• C

    Cynthia | Jan 26, 2024 at 8:49 am

    A lot of second-guessing here by folks who know very little about racism and police brutality. Give me a break.

  • S

    Safety first | Jan 26, 2024 at 8:29 am

    Website above is provided for those who may experience such brutality from officers and may not know where to go to report it.

  • X

    Xiang | Jan 26, 2024 at 7:42 am

    One should know when and why to follow an order, and when and why not, especially for an educated person.

    “Myles’ driver-side door was opened with Myles standing next to it and Contreras told Myles to get back in his vehicle and sit down, which Myles did. He was also asked to roll down his window, which he did not do because he said he did not have to.”

    • L

      L take bud | Jan 26, 2024 at 8:40 am

      Still does not explain the officers aggressive action towards Myles afterwards. I don’t think not rolling your window down normally means that it’s ok for an officer to body slam you to the ground?

  • G

    GregoryN Whitis | Jan 26, 2024 at 6:27 am

    Seems Myles could have helped deescalate the situation by following officers orders to roll down window with lots of “no sirs” and “yes sirs”. Bad attitudes during traffic stops usually don’t go well with Rambo oriented officers.

    • N

      Nene | Jan 26, 2024 at 8:27 am

      First Off He Was Parked When The Officer Pulled Behind His Car Define A Traffic Stop He Did Follow Orders He Would’ve Been Shot Down And Killed For Being Black With Tint If He Didn’t Jump Out The Car Then It Would’ve Been Oh I Thought He Was Reaching For A Gun Go Watch The Video On YouTube He Was Too Eager To Do That To Him. His Properness offended Him Cause He’s A Black Man With Intelligence. He Was Never Read His Rights Just Thrown In The Back Of A Police Car. Even The Sergeant Said He Was Being Arrested For Having Tinted Window And He Had To Correct The Sergeant By Saying Dont U Get A Citation For That. That explains why the deputy hasn’t had Enough Training. AMES POLICE DEPARTMENT NEED TO BE HELD ACCOUNTABLE ‼️ WHAT IS JUSTICE ⁉️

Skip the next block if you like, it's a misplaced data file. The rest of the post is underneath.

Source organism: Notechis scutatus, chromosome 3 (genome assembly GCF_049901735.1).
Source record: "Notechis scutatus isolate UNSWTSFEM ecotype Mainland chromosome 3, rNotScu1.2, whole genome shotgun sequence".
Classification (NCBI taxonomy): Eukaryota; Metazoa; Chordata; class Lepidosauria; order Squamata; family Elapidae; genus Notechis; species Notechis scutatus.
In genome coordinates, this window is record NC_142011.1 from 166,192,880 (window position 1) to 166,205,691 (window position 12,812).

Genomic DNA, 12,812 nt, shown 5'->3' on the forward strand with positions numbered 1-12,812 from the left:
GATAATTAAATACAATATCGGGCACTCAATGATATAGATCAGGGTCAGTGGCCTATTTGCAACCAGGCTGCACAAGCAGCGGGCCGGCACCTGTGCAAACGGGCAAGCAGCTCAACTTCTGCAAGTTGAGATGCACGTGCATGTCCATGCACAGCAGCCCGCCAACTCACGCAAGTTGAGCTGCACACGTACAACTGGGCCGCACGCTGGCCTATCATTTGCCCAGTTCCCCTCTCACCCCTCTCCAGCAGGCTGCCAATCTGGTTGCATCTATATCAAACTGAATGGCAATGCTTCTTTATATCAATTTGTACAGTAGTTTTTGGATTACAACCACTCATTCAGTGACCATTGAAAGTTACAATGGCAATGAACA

• L

      L take bud | Jan 26, 2024 at 8:46 am

      I think that’s the whole point we don’t need Rambo oriented officers! Even though things would have gone better if Myles complied, it’s the officers job to deescalate situations instead of losing their cool immediately and thinking it’s ok to body slam someone over something so small

  • N

    No | Jan 25, 2024 at 10:29 pm

    Why add the details about him stealing something MONTHS later?? Seems irrelevant in the middle of the article.

    • K

      K | Jan 26, 2024 at 7:27 am

      It’s because he is accused of doing it despite being over 2 miles away when it happened. So it’s like the police are targeting him because of what happened in August

    • K

      Kay | Jan 26, 2024 at 7:40 am

      No the police accused him of stealing but there is proof he was else where. When this happened the article is just stating that he has proof and this came after this incident

      • T

        Trent | Jan 26, 2024 at 9:58 am

        His “proof” is also a screenshot that doesn’t prove where or when it was actually taken, as there wouldn’t be any metadata to trace it back. The time stamp on Snapchat (shown in the screenshot) can be easily edited/duplicated and doesn’t hold to be a strong alibi, but that is for the courts to decide.

    • N

      Nene | Jan 26, 2024 at 8:15 am

      It’s Stating That He’s Being Harassed Clearly Don’t Get On Here Talking Just To Talk That’s The Problem Yall Dont Want The Truth To Be Known

      • N

        No | Jan 26, 2024 at 11:49 am

        Okay Thanks Nene I Had No Idea That That’s What They Were Trying To Show By Adding It Into The Article Thanks For Your Help